APS Revises Plan in Net Metering Battle


Arizona Public Service plans to make a small concession in its proposal to reduce NEM rates to make it easier for current solar customers to sell their houses.

According to a recent article on AZ Central, Arizona Public Service (APS) said Wednesday that it plans to make a small concession in its proposal to reduce rooftop solar subsidies to make it easier for current solar customers to sell their houses.

Currently solar customers get credit for the excess of electricity they send back to the grid, the policy also known as Net Energy Metering (NEM). APS requested regulation authority Arizona Corporation Commission (ACC) in July to reduce the credits it pays customers with rooftop solar, or simply to charge them more for the power they buy at night. The utility’s proposal would add $50-100 to the average solar customer’s monthly electric bill, and ACC will consider APS’s request in its November meeting.

The proposal received a lot of criticism from solar advocates, and has become a full-blown campaign that includes a manufactured “grassroots campaign,” expensive TV ads, and some of the best lobbyists, researchers, and consultants money can buy. On Wednesday, approximately 40 solar advocates held a protest outside APS’ headquarters in downtown Phoenix.

APS’ proposition would affect new customers, including people buying existing homes with solar installations. Furthermore, the proposal would have an effect on the potential home sale for the 18,000 APS homeowners already in the NEM program because the buyers of these houses wouldn’t get the same deal as the current owners.

According to Barbara Lockwood, general manager of energy innovation for APS, they are now adjusting that point. The utility will ask the ACC to consider allowing the NEM contracts to remain for 20 years with the address, not the individual customer, allowing people with solar to sell their house and pass along the benefits of NEM to the new owners.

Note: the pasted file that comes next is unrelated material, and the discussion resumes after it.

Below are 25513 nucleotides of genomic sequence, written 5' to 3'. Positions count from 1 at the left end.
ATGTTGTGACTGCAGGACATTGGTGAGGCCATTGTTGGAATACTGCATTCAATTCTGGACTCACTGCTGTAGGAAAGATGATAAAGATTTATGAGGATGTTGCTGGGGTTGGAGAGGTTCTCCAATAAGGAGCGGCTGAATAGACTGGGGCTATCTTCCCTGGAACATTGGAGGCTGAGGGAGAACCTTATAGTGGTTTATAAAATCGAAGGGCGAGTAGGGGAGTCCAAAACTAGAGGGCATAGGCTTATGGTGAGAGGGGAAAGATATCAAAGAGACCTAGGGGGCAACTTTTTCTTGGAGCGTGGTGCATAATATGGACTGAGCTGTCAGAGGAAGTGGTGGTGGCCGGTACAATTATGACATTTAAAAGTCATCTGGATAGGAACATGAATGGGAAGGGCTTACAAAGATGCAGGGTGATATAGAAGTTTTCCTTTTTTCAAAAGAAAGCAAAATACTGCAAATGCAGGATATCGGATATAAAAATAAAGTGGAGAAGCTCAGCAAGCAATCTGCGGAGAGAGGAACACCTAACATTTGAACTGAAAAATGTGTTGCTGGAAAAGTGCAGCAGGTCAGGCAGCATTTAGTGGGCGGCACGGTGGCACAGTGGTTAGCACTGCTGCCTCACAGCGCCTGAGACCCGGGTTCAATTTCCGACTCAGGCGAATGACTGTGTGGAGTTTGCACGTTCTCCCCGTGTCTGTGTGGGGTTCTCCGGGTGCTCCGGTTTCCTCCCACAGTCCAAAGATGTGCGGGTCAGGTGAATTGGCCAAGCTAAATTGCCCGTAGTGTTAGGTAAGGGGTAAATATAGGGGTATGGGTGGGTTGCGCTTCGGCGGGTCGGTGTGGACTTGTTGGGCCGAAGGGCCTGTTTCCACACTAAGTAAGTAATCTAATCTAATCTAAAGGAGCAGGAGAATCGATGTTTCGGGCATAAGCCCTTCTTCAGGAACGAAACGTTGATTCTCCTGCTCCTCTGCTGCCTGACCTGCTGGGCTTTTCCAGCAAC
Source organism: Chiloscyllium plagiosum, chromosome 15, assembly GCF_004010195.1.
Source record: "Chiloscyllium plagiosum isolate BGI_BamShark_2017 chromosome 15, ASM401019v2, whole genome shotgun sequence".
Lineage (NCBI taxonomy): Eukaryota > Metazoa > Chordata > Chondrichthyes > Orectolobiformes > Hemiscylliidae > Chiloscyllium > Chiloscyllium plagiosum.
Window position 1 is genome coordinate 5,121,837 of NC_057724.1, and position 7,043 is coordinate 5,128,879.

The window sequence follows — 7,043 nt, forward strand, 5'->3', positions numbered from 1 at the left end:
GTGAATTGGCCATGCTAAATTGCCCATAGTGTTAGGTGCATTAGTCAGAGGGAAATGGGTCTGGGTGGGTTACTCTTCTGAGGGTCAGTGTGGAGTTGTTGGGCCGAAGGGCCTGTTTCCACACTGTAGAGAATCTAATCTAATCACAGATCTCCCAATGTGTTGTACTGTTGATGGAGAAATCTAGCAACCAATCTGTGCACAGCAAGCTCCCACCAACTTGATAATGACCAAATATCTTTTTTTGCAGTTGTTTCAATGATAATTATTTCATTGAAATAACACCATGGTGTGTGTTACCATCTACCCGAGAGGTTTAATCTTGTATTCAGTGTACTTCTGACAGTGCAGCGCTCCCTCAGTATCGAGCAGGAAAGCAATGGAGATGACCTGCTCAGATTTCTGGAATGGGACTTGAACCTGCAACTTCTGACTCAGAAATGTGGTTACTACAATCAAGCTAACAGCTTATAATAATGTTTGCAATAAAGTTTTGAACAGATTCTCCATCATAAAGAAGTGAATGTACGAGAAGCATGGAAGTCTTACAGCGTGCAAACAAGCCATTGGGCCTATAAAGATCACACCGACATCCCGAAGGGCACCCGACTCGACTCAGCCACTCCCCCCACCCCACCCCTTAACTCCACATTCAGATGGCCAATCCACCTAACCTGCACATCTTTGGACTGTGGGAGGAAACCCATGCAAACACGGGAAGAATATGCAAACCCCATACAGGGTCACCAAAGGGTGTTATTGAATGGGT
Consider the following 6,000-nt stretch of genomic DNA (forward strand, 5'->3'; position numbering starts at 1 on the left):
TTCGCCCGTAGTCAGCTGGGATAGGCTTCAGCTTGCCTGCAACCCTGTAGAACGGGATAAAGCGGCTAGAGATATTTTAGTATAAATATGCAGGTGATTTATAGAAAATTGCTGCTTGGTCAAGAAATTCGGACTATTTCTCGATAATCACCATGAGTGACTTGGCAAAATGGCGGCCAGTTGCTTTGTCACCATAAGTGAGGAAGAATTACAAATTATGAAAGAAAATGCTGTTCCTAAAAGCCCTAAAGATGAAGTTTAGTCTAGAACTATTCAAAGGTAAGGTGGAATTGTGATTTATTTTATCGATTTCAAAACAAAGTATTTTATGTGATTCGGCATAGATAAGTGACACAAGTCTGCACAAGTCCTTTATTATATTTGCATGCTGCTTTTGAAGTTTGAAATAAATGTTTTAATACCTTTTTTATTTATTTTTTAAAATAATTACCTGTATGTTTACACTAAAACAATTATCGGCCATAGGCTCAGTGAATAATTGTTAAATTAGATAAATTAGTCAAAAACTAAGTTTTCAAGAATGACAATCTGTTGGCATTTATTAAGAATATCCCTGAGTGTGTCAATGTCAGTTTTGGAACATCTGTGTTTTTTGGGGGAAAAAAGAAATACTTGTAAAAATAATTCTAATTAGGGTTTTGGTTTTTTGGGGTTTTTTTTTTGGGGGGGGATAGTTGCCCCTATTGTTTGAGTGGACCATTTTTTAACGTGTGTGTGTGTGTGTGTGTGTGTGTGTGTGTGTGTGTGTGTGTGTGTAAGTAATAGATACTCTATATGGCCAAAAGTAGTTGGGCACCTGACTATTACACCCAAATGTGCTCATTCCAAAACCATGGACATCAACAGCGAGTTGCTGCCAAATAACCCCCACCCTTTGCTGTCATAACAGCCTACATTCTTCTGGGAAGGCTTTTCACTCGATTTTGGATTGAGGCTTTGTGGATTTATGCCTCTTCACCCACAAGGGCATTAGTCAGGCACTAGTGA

“We’ve changed our position on that. Customers didn’t think that was right. You can credit that to the response from customers,” Lockwood commented.

According to Lockwoord the modification is in line with the views of the ACC staff, which opposed the adjustments APS suggested but did agree on the need to adjust NEM in some way. Lockwood said the utility will file the proposed alteration with the ACC before it’s November meeting. 

Solar Protest

Photo: Emmanuel Lozano/The Republic

APS officials planned to meet Wednesday’s protesters with pamphlets explaining the firm’s commitment to solar, but most protesters did not make it down to the area where the officials were awaiting them. 

“Dear Net Metering Protester,” started the letter handed out by the utility’s officials. “Our proposed changes would make solar energy sustainable for the long term, and restore fairness — and it will not harm those customers who have already answered the call to ‘go solar’ on their rooftop.” 

Among the protesters was retired ASU professor Ron Roedel of Phoenix, who used to teach courses in solar energy. According to Roedel, APS is being hypocritical regarding solar. “They say they stand for solar, but they keep putting obstacles in the path of it,” he commented.

Roedel questions the stance APS takes on solar subsidies, saying the utility insists the solar industry should operate without them. According to Roedel, every fossil-fuel industry needs subsidies. “To say solar should stand on its own is a bit preposterous,” he said.

Some of the protesters said that even though they don’t plan selling their homes, they still don’t like the utility’s plan because it will wipe out the financial incentive to use solar and prevent more people from installing rooftop solar.